Jacque Bertelsen has a true sense of adventure.
The second year student at Florida Agricultural and Mechanical University College of Law recently went to Sienna, Italy and Grand Cayman, Cayman Islands as part of her law school study abroad experience.
While in Italy, the Kentucky native learned transactions, conflicts of law, international law and cultural heritage and the arts. Interesting aspects of Bertelsen’s Italian experience included lessons addressing the repatriation of looted Holocaust art, people who looted from archaeological sites, in addition to learning about those who sold what they took. During the Italy program, United Nations Educational, Scientific and Cultural Organization (UNESCO) diplomats taught the law students.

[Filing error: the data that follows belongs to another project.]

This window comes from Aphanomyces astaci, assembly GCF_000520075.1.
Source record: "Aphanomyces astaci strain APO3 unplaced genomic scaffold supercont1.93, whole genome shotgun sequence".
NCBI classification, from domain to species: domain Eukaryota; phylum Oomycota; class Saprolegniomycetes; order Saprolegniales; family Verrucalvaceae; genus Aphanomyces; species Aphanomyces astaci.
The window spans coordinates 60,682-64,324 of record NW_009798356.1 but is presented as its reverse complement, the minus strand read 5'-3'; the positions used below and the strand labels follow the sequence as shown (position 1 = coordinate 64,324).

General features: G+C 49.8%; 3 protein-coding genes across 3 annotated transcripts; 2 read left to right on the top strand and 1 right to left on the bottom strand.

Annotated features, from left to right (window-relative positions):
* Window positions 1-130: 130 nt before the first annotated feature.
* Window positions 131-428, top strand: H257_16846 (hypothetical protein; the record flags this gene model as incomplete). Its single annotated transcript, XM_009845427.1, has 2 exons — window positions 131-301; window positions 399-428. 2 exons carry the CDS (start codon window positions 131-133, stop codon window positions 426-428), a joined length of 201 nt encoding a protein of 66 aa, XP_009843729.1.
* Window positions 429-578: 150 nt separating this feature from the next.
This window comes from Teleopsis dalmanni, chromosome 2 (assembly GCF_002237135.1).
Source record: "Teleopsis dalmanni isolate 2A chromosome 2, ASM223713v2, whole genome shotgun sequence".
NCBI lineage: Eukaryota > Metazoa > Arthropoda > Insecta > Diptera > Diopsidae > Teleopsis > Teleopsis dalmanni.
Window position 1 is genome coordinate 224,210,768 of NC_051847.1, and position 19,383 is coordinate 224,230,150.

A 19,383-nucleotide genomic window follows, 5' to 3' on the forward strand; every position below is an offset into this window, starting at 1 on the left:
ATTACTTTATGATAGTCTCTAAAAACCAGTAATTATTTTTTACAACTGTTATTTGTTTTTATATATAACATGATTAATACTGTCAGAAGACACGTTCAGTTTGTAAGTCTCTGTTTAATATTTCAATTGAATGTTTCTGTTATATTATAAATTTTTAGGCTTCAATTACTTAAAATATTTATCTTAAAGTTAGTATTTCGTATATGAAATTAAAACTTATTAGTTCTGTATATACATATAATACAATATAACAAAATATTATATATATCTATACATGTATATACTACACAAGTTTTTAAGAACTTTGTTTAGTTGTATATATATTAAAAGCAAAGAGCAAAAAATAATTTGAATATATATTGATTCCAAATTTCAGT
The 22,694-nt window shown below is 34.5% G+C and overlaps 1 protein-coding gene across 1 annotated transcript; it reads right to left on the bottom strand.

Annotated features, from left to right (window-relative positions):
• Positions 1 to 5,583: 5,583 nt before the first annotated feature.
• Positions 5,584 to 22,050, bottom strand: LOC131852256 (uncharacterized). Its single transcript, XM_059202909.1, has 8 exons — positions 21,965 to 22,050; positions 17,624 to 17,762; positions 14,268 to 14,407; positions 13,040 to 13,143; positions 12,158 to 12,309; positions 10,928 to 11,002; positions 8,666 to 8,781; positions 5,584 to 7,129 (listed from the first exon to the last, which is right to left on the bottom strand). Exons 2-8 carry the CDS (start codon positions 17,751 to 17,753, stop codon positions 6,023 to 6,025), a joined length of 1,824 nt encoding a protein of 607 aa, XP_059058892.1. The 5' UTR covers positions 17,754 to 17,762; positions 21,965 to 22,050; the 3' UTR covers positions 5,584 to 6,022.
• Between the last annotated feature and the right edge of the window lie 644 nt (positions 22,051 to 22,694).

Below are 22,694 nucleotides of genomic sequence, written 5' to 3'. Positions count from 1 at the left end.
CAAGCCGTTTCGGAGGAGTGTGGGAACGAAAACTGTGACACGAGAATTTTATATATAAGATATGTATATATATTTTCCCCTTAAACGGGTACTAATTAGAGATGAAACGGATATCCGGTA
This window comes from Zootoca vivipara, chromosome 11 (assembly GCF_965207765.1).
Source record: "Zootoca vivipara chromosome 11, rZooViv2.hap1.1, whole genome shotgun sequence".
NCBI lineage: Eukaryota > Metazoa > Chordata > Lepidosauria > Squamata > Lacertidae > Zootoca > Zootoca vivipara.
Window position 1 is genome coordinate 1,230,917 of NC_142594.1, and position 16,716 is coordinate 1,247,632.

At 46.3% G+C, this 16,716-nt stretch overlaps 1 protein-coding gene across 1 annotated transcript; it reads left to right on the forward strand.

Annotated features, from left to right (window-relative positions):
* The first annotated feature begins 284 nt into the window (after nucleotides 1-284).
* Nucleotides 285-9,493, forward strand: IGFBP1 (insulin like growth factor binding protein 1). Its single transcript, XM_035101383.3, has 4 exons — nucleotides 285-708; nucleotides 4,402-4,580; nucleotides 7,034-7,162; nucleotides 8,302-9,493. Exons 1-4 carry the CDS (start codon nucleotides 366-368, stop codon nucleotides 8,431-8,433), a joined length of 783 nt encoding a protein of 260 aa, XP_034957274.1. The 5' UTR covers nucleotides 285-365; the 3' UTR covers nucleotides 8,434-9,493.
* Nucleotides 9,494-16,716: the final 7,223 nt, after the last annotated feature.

One Italian law professor even wrote and negotiated a cultural heritage treaty.
Bertelsen said other issues included whether cultural heritage destruction qualifies as an element of crimes against humanity. Crimes against humanity include, but are not limited to: murder, persecution against an identifiable group on political, racial, national, cultural, religious or gender grounds, and apartheid.
Bertelsen, who holds an undergraduate degree in anthropology, emphasized
the risks of human and natural dynamics on cultural heritage. A natural process as
common as rain can put antiquities at risk, she said. In the Cayman Islands, Bertelsen studied climate change law and comparative intellectual property law. In the future, the anthropology enthusiast plans to work in environmental and land use law, although scholastic exposure to cultural heritage law intensified her appreciation for the niche field.
The 2L student said during both study abroad programs she was reminded, “FAMU students are more than competitive with anybody.” She added, “Don’t be afraid to go out and do this.”